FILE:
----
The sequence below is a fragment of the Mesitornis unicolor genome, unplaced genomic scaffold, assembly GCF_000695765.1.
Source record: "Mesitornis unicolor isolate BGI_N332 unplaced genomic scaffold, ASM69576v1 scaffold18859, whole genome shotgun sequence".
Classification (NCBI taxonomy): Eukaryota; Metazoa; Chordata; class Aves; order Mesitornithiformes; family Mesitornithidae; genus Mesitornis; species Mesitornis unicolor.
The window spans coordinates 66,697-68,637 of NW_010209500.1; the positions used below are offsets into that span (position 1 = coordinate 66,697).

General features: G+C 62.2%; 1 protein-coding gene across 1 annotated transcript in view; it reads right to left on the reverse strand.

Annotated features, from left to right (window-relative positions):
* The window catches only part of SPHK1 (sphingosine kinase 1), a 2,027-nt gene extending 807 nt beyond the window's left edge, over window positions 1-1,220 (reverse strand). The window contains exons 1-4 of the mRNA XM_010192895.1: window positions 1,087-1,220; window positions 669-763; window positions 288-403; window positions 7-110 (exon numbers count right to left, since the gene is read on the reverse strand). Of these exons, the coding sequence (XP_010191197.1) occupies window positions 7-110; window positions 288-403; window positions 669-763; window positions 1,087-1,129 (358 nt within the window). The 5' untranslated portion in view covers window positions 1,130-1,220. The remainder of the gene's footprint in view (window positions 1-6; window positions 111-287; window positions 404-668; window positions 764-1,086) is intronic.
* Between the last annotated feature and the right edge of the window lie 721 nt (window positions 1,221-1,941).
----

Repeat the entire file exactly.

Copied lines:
The sequence below is a fragment of the Mesitornis unicolor genome, unplaced genomic scaffold, assembly GCF_000695765.1.
Source record: "Mesitornis unicolor isolate BGI_N332 unplaced genomic scaffold, ASM69576v1 scaffold18859, whole genome shotgun sequence".
Classification (NCBI taxonomy): Eukaryota; Metazoa; Chordata; class Aves; order Mesitornithiformes; family Mesitornithidae; genus Mesitornis; species Mesitornis unicolor.
The window spans coordinates 66,697-68,637 of NW_010209500.1; the positions used below are offsets into that span (position 1 = coordinate 66,697).

General features: G+C 62.2%; 1 protein-coding gene across 1 annotated transcript in view; it reads right to left on the reverse strand.

Annotated features, from left to right (window-relative positions):
* The window catches only part of SPHK1 (sphingosine kinase 1), a 2,027-nt gene extending 807 nt beyond the window's left edge, over window positions 1-1,220 (reverse strand). The window contains exons 1-4 of the mRNA XM_010192895.1: window positions 1,087-1,220; window positions 669-763; window positions 288-403; window positions 7-110 (exon numbers count right to left, since the gene is read on the reverse strand). Of these exons, the coding sequence (XP_010191197.1) occupies window positions 7-110; window positions 288-403; window positions 669-763; window positions 1,087-1,129 (358 nt within the window). The 5' untranslated portion in view covers window positions 1,130-1,220. The remainder of the gene's footprint in view (window positions 1-6; window positions 111-287; window positions 404-668; window positions 764-1,086) is intronic.
* Between the last annotated feature and the right edge of the window lie 721 nt (window positions 1,221-1,941).